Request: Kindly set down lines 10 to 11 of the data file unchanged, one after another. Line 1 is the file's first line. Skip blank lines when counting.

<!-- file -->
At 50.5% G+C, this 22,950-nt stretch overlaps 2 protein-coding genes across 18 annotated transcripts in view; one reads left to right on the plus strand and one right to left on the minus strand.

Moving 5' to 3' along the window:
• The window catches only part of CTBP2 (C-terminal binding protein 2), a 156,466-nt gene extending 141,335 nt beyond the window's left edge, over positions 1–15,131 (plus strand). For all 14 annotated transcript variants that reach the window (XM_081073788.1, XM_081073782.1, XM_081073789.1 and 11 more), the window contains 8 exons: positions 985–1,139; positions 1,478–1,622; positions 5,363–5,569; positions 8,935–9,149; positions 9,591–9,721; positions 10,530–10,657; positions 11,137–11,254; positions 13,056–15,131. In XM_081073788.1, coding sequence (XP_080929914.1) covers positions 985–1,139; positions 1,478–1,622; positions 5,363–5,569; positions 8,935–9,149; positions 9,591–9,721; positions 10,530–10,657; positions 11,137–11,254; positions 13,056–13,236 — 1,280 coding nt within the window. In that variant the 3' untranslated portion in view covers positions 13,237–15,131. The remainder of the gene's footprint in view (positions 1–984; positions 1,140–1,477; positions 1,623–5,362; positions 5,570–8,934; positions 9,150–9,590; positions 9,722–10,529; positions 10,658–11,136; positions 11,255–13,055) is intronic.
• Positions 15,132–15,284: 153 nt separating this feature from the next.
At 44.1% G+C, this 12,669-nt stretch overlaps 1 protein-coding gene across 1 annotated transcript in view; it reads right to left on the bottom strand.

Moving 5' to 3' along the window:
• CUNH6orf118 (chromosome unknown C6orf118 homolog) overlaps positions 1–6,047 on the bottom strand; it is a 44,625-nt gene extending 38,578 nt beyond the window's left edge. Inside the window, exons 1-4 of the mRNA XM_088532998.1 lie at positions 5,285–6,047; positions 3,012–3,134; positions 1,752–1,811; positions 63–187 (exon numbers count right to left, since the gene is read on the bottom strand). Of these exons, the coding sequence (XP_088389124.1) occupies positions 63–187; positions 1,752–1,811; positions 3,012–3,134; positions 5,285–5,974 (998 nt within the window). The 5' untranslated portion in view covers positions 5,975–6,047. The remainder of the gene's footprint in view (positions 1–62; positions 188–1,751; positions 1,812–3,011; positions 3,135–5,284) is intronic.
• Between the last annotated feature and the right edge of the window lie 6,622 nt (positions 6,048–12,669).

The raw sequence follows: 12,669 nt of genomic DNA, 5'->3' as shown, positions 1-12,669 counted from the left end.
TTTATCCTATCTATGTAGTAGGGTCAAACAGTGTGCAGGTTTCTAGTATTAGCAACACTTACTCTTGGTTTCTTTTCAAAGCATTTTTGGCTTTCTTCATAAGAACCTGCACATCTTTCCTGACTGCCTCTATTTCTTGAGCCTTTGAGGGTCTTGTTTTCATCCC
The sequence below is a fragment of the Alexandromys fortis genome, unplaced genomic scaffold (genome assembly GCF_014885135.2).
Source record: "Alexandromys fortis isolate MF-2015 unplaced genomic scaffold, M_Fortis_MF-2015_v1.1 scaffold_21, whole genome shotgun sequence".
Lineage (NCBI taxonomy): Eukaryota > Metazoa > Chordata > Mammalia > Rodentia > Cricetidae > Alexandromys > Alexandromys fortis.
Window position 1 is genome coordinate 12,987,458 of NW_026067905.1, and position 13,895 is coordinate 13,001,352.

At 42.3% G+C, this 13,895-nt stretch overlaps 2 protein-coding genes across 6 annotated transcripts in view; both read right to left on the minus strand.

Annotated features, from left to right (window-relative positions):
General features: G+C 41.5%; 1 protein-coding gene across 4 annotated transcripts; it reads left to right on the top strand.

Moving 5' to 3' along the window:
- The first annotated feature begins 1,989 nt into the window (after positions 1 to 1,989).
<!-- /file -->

TTTATCCTATCTATGTAGTAGGGTCAAACAGTGTGCAGGTTTCTAGTATTAGCAACACTTACTCTTGGTTTCTTTTCAAAGCATTTTTGGCTTTCTTCATAAGAACCTGCACATCTTTCCTGACTGCCTCTATTTCTTGAGCCTTTGAGGGTCTTGTTTTCATCCC
The sequence below is a fragment of the Alexandromys fortis genome, unplaced genomic scaffold (genome assembly GCF_014885135.2).